Insulin and inflammatory blood samples were immediately centrifuged at 3500 g (10 min at 4 oC) (Heraeus Labofuge 400 R, Langenselbold, Germany) and the plasma aliquoted into labelled eppendorf tubes and stored at -80oC until analysis. Whole blood glucose was analysed immediately using a glucose oxidase reaction via an automated analyser (YSI Stat 2300, Yellow Spring Instruments, Ohio, USA). The area under the curve (AUC) for plasma insulin and glucose were calculated from baseline (0 min) to 120 min after ingestion of the dextrose drink using the trapezoidal method. Tests were performed approximately 1 week prior to and exactly 72 h post exercise intervention.

Maximal Oxygen Uptake

V̇O2peak was determined using a continuous incremental exercise test on an electromagnetically braked cycle ergometer (Lode Excalibur, Groningen, The Netherlands), performed to volitional exhaustion. Expired air was measured continuously using an online breath-by-breath gas analysis system (Cortex Metalyzer, CPX International Inc., Berlin, Germany). Participants warmed up for 5 min against a resistance of 50 W, after which the workload was increased linearly by 16 W per minute until the participant could no longer maintain 50 RPM. V̇O2peak was identified as the highest value achieved over 15 breaths, taken from a rolling average. HR was measured throughout the test using a telemetric heart rate monitor, which was wirelessly paired with the breath-by-breath analysis system (Polar RS100, Polar Electro UK Ltd, Warwick, England).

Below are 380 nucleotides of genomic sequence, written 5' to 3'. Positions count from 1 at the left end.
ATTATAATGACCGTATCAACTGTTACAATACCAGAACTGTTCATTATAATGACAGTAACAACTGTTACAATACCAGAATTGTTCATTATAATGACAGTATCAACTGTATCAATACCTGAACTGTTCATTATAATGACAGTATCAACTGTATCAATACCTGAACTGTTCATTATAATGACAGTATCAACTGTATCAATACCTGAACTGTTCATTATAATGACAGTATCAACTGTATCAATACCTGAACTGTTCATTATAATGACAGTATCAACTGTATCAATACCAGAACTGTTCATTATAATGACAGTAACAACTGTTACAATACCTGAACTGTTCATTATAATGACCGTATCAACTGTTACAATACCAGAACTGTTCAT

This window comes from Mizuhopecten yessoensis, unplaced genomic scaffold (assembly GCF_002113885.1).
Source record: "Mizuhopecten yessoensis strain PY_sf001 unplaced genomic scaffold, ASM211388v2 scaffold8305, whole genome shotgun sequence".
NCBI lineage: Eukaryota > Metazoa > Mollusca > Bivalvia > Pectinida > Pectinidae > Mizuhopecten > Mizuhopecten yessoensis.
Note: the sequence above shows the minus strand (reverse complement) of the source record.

High Intensity Interval Training

The HIIT protocol utilised in this study was based on that devised by Little and colleagues [27]. Participants warmed up at a resistance of 50 W for 3 min and during the last 10 s participants counted down before the wattage was elevated to a pre-determined resistance set to elicit 90% HRpeak. Resistance was manipulated manually throughout to ensure pre-determined heart rate values were achieved. During the 60 s high intensity interval, participants were asked to maintain a cadence of 80–100 RPM. After 60 s of high intensity cycling participants were instructed to cycle for the next 60 s at a cadence of 70–80 RPM against a resistance of 50 W (active recovery). This was repeated a further 9 times followed immediately by a 2 min cool down against a resistance of 50 W.